Casey Family Programs stands in solidarity with AAPI communities across our nation

At a time when many are beginning to feel a sense of hope as we begin the long recovery from the impacts of the COVID-19 pandemic, we are confronting a disturbing rise in violence and racism targeting Asian Americans and Pacific Islanders.

Eight innocent lives were taken in Georgia. We mourn those murdered and we say their names: Daoyou Feng, Hyun J. Grant, Suncha Kim, Paul Andre Michels, Soon C. Park, Xiaojie Tan, Delaina Ashley Yaun and Yong A. Yue. Our hearts go out to their families and all those affected by what can only be understood as an attack motived by hate and ignorance.

As a national foundation working to support the well-being of all children and families, Casey Family Programs condemns this violence. We are committed to helping address and end systemic and institutional racism and the resulting inequities that have undermined Black, LatinX, Native American, LGTBQ+, AAPI and so many marginalized communities for generations. This lies at the heart of building Communities of Hope.

The spike in violence aimed at AAPI communities, including children, families and elders, appears to be another dire consequence of COVID-19 — not the disease itself, but the way some have chosen to respond to it. The words we use and the actions we take matter. COVID-19 is a disease that affects all of humanity, and no country, race or culture should be targeted.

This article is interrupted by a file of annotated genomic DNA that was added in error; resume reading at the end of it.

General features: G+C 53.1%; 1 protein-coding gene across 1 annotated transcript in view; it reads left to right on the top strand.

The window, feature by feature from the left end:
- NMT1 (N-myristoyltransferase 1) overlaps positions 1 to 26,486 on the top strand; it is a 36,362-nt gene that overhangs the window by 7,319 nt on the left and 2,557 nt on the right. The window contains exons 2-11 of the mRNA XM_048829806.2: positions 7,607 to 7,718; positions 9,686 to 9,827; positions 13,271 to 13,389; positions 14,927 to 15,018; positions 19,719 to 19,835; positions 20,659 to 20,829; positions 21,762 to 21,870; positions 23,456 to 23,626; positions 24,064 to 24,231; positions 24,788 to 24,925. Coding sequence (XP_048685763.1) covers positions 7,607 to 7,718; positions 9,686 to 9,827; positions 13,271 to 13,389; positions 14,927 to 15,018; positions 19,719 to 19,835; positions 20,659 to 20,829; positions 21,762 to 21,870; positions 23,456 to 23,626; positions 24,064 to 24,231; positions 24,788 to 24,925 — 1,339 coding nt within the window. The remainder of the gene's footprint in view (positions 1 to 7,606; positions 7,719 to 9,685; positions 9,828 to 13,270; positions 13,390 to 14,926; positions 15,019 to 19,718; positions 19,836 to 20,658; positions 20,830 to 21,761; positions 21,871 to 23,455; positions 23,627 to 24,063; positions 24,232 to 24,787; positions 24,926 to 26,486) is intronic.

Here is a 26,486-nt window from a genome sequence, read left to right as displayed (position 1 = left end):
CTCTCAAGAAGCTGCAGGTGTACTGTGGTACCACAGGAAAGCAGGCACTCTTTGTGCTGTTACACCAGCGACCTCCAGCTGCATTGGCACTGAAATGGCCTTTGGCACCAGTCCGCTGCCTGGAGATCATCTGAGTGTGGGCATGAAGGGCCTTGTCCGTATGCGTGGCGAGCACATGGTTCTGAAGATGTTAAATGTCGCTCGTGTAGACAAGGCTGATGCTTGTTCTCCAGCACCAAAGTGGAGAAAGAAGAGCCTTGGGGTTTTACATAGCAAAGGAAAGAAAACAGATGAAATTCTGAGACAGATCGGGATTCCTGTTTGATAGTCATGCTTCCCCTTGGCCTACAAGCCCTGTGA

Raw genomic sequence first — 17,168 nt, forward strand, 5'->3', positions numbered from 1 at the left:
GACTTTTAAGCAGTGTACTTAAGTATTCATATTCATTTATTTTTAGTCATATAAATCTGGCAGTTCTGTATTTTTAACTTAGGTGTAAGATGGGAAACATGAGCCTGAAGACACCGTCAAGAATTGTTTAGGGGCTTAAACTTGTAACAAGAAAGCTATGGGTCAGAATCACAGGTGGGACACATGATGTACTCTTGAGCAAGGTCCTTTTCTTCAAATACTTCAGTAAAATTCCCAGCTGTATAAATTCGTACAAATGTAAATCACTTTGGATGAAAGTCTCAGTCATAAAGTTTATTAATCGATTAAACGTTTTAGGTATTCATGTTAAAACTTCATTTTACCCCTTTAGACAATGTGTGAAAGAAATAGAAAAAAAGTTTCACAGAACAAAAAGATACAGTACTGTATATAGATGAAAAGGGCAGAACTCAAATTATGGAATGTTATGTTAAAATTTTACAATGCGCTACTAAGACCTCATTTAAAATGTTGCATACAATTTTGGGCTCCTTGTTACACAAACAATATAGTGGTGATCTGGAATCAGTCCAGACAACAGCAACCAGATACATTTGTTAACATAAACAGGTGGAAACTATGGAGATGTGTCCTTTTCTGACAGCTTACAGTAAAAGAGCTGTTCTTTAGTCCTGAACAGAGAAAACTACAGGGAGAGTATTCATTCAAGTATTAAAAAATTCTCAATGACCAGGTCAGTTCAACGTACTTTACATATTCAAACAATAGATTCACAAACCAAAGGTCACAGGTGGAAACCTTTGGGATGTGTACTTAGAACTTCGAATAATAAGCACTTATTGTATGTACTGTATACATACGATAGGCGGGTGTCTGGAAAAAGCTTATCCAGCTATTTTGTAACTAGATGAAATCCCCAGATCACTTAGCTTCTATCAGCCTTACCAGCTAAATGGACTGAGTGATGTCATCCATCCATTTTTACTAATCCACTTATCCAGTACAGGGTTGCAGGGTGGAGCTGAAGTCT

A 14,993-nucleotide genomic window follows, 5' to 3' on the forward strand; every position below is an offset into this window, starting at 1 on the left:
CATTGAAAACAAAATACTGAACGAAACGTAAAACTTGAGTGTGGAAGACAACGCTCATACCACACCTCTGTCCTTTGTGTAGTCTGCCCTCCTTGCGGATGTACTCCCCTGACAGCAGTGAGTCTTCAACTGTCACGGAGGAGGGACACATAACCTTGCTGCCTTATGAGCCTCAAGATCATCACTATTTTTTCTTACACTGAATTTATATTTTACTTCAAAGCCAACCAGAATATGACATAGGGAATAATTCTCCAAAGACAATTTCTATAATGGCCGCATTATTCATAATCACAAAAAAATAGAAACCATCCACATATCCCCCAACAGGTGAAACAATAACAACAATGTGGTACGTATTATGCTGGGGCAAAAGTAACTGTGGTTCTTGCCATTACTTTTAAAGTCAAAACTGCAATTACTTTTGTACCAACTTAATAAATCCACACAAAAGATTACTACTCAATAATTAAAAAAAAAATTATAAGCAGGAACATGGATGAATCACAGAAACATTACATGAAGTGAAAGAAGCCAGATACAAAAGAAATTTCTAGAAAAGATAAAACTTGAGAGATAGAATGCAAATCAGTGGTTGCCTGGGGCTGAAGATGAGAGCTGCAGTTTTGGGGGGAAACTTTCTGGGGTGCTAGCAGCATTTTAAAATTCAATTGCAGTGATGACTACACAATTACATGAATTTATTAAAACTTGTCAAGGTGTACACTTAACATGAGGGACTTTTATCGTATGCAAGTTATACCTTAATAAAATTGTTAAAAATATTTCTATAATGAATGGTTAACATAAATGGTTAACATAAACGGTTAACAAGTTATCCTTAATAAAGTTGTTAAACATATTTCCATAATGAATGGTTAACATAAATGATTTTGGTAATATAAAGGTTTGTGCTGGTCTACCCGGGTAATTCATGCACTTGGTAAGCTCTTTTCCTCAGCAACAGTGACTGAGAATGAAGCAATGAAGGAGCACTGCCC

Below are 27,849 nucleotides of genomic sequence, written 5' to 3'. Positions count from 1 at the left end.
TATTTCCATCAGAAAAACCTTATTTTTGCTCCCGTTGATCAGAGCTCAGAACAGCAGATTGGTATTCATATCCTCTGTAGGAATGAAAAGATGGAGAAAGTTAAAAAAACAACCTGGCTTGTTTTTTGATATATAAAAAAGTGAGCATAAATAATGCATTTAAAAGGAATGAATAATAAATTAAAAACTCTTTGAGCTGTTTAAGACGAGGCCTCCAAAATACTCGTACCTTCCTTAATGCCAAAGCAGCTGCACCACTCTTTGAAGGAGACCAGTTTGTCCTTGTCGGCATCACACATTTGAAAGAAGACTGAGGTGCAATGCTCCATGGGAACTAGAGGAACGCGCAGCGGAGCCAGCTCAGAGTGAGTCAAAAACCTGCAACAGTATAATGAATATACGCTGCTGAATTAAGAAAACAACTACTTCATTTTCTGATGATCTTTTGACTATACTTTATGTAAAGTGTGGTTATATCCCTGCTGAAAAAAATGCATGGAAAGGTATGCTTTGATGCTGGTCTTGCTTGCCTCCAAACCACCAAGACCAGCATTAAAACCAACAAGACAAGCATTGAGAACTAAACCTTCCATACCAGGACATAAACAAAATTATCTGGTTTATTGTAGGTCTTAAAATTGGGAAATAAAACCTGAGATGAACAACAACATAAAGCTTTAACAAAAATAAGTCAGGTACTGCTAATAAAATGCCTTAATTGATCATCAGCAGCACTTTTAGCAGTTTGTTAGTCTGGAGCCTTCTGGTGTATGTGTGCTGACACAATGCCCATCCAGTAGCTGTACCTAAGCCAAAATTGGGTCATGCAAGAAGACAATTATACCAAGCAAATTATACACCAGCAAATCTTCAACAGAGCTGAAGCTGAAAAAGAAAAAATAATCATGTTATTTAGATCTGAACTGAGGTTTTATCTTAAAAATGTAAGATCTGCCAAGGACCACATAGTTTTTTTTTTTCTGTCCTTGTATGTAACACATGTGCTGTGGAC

Today’s surge in violence and racism is rooted in history. Like other historically marginalized populations, Asian Americans are impacted by the trauma and legacy of racist and exclusionary policies such as the Chinese Exclusion Act and the internment of Japanese Americans during World War II, among others.

As a nation, we can overcome and recover from any crisis when we embrace our collective responsibility for ensuring the health and well-being of all communities. Every person deserves to be safe and to feel safe in their own homes, communities and the country in which they live. That must be our way forward in confronting the challenges of ignorance, inequity and injustice.

It is imperative that we recognize the injustice and inequity that have limited the opportunities, dreams and lives of too many communities of color. We must work as allies to dismantle the obstacles to well-being for all children and families and replace them with shared respect, shared understanding and a shared belief in the power of hope.